Everything You Need to Know About Today's GDP Report

Today I want to talk about what may be the most important three-letter acronym when it comes to the U.S. economic recovery: GDP, which stands for Gross Domestic Product.

GDP is the broadest measure of a nation’s economic activity—adding up the total value of all goods and services produced in the U.S. This influential status update on the U.S. economy takes into account net exports, government spending, consumption, investment and inventory. Of course, out of these, the most important component is consumption, which accounts for about two-thirds of GDP.

The latest report is the advance estimate for third-quarter GDP—which measures the U.S. economy’s progress over the second quarter. Because this is such an important report, the Commerce Department officially revises each quarter’s GDP estimates a total of four times: three during the quarter (advance, preliminary and final), as well as a final time once a year in July when the annual benchmark revisions are announced.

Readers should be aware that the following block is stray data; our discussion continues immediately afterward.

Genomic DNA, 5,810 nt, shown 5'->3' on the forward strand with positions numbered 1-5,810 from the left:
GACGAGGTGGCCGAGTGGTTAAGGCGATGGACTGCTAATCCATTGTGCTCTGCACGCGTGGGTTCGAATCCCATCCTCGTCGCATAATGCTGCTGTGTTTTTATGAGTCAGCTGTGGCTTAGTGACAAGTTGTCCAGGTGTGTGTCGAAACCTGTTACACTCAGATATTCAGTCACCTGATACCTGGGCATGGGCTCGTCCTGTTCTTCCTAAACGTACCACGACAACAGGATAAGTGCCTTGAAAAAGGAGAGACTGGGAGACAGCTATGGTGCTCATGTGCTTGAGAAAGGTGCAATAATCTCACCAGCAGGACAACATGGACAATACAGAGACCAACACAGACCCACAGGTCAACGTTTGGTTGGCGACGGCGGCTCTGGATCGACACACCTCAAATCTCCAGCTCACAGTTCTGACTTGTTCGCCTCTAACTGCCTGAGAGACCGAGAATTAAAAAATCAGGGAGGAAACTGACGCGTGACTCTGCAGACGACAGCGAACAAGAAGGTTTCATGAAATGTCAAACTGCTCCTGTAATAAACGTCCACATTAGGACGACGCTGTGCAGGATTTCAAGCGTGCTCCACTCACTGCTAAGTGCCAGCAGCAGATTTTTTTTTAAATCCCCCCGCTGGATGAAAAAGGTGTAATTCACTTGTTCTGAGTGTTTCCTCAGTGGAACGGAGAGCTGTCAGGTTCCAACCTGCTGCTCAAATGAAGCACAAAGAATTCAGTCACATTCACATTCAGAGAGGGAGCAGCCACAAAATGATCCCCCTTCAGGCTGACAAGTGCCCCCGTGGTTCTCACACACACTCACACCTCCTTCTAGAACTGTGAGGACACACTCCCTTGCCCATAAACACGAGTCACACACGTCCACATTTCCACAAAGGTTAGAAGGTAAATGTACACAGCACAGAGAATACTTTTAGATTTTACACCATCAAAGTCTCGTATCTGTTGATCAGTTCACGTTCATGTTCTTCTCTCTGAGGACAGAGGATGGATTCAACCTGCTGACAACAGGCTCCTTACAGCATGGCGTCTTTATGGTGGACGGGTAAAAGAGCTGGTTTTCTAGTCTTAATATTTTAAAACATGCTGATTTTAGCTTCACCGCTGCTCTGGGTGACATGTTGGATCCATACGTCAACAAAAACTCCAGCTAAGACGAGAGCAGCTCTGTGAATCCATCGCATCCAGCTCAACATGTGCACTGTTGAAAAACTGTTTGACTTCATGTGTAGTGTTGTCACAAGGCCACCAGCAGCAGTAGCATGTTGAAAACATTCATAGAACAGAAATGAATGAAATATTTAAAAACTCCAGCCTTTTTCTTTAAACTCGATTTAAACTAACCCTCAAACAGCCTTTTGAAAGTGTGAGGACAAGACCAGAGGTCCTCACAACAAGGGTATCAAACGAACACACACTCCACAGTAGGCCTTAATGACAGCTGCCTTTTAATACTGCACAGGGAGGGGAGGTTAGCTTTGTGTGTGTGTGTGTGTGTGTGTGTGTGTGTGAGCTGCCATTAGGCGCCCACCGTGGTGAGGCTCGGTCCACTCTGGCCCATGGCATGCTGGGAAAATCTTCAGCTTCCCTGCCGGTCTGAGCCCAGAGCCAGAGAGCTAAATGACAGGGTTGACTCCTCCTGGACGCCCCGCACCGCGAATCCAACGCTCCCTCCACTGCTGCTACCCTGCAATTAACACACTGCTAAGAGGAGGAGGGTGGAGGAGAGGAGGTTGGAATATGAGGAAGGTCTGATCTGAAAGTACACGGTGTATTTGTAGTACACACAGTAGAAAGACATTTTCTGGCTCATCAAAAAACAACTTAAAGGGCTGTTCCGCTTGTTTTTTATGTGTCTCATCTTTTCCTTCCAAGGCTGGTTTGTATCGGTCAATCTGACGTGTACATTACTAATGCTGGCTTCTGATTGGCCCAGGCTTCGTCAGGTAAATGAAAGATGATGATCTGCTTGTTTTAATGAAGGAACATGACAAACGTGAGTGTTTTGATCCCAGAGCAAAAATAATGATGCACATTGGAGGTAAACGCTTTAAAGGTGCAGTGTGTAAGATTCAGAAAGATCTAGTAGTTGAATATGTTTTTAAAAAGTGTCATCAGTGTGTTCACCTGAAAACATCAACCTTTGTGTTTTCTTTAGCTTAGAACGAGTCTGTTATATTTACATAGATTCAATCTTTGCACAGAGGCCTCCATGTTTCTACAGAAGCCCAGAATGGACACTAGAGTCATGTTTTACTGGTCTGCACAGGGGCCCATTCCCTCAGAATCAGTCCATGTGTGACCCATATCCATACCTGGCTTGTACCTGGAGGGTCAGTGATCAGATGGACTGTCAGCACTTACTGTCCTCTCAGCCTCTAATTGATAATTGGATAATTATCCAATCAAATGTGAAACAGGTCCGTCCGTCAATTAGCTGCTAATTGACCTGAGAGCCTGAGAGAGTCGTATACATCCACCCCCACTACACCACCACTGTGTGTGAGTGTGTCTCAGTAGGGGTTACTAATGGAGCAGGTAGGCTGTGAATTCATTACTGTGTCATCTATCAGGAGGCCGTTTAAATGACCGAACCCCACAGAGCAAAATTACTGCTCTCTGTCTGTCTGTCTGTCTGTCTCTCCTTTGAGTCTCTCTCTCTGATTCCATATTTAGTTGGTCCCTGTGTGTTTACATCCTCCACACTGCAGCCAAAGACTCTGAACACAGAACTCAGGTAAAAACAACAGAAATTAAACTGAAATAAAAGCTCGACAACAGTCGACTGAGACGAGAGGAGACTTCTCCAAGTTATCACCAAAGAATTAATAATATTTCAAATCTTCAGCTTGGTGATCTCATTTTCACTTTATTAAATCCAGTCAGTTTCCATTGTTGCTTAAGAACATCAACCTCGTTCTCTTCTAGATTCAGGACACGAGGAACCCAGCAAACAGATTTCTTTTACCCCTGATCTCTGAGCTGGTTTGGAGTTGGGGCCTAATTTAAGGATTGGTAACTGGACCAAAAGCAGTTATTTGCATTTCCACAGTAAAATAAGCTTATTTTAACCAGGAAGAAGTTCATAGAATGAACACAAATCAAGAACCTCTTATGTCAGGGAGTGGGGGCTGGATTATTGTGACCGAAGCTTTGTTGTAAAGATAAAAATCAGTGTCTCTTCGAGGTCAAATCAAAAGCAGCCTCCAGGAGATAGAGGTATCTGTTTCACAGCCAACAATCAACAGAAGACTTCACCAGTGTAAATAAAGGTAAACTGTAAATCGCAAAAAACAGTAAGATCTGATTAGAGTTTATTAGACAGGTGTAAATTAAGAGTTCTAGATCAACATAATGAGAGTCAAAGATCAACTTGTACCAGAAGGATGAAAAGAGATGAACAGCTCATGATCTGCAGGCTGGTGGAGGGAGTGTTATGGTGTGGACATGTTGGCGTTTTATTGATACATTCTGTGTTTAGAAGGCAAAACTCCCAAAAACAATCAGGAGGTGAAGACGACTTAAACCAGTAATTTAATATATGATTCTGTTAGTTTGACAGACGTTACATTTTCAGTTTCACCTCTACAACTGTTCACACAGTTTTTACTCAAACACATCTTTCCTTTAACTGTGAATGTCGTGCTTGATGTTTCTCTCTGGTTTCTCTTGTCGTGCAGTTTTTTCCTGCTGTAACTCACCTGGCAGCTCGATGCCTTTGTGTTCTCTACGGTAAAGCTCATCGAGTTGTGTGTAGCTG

And what had the newswires buzzing this morning is that the U.S. economy grew at an annual rate of 2.9% in the third quarter. This was well above economists’ consensus estimate of 2.5%, and it represents a significant improvement over the 1.4% pace logged in the second quarter.

Unfortunately, the details of this report were a little murkier. The third-quarter results were inflated by a 10% surge in exports, which in turn was caused by a record soybean crop. This added 0.83% to Q3 GDP. A build-up in inventories, which was caused by a jump in durable goods orders, added another 0.61% to Q3 GDP.

At the same time, consumer spending remained tepid. Personal expenditures rose just 2.1% last quarter, compared a more robust 4.3% pace in Q2. This is alarming, because consumer spending accounts for nearly two-thirds of overall economic growth. So, while the headline GDP results were good, the fact that much of it was driven by extraordinary factors isn’t as encouraging.

Even so, news like this could tip the balance towards an interest rate hike in December. As a result, I’m going to be watching next Friday’s payroll report very carefully. I’ll post an update on the blog at that time; in the meantime, have a wonderful weekend.


Louis Navellier

Louis Navellier

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